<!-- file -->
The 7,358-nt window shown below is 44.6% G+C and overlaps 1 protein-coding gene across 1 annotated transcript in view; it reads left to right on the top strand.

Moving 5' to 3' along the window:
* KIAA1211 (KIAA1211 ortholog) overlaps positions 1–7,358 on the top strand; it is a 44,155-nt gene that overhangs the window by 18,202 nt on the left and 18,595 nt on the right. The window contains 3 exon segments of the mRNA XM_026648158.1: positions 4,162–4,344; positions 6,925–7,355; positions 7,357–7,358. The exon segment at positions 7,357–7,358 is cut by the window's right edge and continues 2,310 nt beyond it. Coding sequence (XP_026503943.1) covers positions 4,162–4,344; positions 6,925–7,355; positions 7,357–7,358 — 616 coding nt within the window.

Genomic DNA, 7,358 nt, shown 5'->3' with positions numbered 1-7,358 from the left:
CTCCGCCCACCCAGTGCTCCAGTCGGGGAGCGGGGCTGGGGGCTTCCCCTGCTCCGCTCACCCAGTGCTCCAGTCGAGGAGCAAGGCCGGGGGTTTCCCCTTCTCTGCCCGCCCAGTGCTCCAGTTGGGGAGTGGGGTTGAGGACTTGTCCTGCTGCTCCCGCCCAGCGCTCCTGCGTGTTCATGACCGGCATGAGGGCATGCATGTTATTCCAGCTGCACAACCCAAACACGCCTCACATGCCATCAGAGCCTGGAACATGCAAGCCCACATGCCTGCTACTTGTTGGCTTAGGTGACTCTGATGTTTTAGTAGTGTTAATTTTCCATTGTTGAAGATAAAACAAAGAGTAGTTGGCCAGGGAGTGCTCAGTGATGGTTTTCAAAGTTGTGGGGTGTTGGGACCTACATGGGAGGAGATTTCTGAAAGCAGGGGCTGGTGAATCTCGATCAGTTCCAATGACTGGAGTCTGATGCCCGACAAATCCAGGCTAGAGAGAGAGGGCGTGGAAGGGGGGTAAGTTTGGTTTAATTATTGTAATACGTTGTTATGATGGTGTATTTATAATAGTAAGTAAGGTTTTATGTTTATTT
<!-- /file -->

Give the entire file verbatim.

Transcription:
The 7,358-nt window shown below is 44.6% G+C and overlaps 1 protein-coding gene across 1 annotated transcript in view; it reads left to right on the top strand.

Moving 5' to 3' along the window:
* KIAA1211 (KIAA1211 ortholog) overlaps positions 1–7,358 on the top strand; it is a 44,155-nt gene that overhangs the window by 18,202 nt on the left and 18,595 nt on the right. The window contains 3 exon segments of the mRNA XM_026648158.1: positions 4,162–4,344; positions 6,925–7,355; positions 7,357–7,358. The exon segment at positions 7,357–7,358 is cut by the window's right edge and continues 2,310 nt beyond it. Coding sequence (XP_026503943.1) covers positions 4,162–4,344; positions 6,925–7,355; positions 7,357–7,358 — 616 coding nt within the window.

Genomic DNA, 7,358 nt, shown 5'->3' with positions numbered 1-7,358 from the left:
CTCCGCCCACCCAGTGCTCCAGTCGGGGAGCGGGGCTGGGGGCTTCCCCTGCTCCGCTCACCCAGTGCTCCAGTCGAGGAGCAAGGCCGGGGGTTTCCCCTTCTCTGCCCGCCCAGTGCTCCAGTTGGGGAGTGGGGTTGAGGACTTGTCCTGCTGCTCCCGCCCAGCGCTCCTGCGTGTTCATGACCGGCATGAGGGCATGCATGTTATTCCAGCTGCACAACCCAAACACGCCTCACATGCCATCAGAGCCTGGAACATGCAAGCCCACATGCCTGCTACTTGTTGGCTTAGGTGACTCTGATGTTTTAGTAGTGTTAATTTTCCATTGTTGAAGATAAAACAAAGAGTAGTTGGCCAGGGAGTGCTCAGTGATGGTTTTCAAAGTTGTGGGGTGTTGGGACCTACATGGGAGGAGATTTCTGAAAGCAGGGGCTGGTGAATCTCGATCAGTTCCAATGACTGGAGTCTGATGCCCGACAAATCCAGGCTAGAGAGAGAGGGCGTGGAAGGGGGGTAAGTTTGGTTTAATTATTGTAATACGTTGTTATGATGGTGTATTTATAATAGTAAGTAAGGTTTTATGTTTATTT